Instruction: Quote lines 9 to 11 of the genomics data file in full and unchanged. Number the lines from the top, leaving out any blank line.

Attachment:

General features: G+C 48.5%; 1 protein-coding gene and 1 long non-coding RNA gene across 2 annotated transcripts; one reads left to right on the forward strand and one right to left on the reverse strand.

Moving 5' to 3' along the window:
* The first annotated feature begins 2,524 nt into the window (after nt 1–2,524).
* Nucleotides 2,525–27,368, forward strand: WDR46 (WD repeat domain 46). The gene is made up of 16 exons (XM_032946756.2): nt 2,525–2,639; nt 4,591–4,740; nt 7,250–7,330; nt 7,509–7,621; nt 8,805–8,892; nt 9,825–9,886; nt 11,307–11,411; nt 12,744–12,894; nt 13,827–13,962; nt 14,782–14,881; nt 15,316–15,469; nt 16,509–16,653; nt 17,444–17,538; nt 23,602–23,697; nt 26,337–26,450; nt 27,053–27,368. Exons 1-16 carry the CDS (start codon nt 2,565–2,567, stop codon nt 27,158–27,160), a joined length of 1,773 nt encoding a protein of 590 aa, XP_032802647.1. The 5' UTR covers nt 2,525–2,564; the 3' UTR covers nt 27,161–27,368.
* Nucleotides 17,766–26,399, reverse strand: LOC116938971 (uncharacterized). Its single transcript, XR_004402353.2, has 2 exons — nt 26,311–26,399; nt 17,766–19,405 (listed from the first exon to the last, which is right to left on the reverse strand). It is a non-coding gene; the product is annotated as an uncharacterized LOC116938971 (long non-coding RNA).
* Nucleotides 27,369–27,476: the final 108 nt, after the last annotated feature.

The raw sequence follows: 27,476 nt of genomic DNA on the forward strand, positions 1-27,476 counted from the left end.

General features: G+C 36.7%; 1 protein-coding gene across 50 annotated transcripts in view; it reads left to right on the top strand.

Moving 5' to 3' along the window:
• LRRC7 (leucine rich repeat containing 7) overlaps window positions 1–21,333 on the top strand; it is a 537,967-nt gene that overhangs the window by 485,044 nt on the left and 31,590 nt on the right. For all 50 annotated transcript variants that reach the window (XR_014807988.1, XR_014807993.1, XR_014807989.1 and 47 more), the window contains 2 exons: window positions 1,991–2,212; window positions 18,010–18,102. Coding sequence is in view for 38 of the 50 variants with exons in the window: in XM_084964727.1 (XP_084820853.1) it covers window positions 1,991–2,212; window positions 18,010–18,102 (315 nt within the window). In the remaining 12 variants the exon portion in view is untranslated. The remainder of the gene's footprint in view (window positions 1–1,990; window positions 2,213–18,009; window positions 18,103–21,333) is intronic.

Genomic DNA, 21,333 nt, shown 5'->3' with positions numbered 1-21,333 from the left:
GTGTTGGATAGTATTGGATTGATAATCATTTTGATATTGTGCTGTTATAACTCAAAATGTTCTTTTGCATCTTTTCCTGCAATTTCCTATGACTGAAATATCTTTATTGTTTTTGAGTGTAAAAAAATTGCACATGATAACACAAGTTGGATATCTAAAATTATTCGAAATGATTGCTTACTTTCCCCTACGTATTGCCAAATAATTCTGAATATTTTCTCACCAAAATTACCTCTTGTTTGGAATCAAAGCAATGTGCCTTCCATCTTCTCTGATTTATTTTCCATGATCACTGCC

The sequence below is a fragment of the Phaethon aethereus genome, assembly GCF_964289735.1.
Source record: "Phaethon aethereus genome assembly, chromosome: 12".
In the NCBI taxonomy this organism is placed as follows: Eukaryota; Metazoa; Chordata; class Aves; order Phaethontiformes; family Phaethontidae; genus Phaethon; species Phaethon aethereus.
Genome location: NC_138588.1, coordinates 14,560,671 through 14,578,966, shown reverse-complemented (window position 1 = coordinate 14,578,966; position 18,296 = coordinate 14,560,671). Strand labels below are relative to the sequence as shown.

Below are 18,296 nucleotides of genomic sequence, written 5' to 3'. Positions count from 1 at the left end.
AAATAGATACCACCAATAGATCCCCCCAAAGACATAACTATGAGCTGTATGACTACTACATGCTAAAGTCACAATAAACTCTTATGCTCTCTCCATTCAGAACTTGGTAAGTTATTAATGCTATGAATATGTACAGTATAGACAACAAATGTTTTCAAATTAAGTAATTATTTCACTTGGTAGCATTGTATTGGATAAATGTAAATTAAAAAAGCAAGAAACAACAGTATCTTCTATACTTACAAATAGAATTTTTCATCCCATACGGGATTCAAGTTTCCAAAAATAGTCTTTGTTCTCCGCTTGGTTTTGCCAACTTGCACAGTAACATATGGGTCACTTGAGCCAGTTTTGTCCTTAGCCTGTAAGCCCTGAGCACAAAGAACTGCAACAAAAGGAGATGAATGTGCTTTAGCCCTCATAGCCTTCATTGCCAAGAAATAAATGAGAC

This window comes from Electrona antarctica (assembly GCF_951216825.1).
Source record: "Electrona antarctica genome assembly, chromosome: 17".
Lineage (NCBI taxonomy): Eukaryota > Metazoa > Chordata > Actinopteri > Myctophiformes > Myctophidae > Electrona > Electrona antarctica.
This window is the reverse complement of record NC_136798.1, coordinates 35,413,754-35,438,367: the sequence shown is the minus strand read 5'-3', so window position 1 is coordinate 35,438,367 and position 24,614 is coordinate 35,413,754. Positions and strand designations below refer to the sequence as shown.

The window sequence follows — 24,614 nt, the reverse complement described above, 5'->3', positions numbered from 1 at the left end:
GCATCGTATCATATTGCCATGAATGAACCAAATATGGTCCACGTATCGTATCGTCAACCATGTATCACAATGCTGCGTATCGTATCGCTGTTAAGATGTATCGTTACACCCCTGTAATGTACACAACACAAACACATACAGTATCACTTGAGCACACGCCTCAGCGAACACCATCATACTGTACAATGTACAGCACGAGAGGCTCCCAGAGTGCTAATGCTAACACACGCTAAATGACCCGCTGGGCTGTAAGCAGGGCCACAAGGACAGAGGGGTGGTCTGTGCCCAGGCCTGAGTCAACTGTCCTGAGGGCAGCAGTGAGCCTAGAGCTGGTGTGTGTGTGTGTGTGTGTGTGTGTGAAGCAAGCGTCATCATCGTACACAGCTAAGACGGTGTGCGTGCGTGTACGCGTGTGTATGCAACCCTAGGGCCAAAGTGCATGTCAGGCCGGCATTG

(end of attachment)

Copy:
Moving 5' to 3' along the window:
• LRRC7 (leucine rich repeat containing 7) overlaps window positions 1–21,333 on the top strand; it is a 537,967-nt gene that overhangs the window by 485,044 nt on the left and 31,590 nt on the right. For all 50 annotated transcript variants that reach the window (XR_014807988.1, XR_014807993.1, XR_014807989.1 and 47 more), the window contains 2 exons: window positions 1,991–2,212; window positions 18,010–18,102. Coding sequence is in view for 38 of the 50 variants with exons in the window: in XM_084964727.1 (XP_084820853.1) it covers window positions 1,991–2,212; window positions 18,010–18,102 (315 nt within the window). In the remaining 12 variants the exon portion in view is untranslated. The remainder of the gene's footprint in view (window positions 1–1,990; window positions 2,213–18,009; window positions 18,103–21,333) is intronic.

Genomic DNA, 21,333 nt, shown 5'->3' with positions numbered 1-21,333 from the left: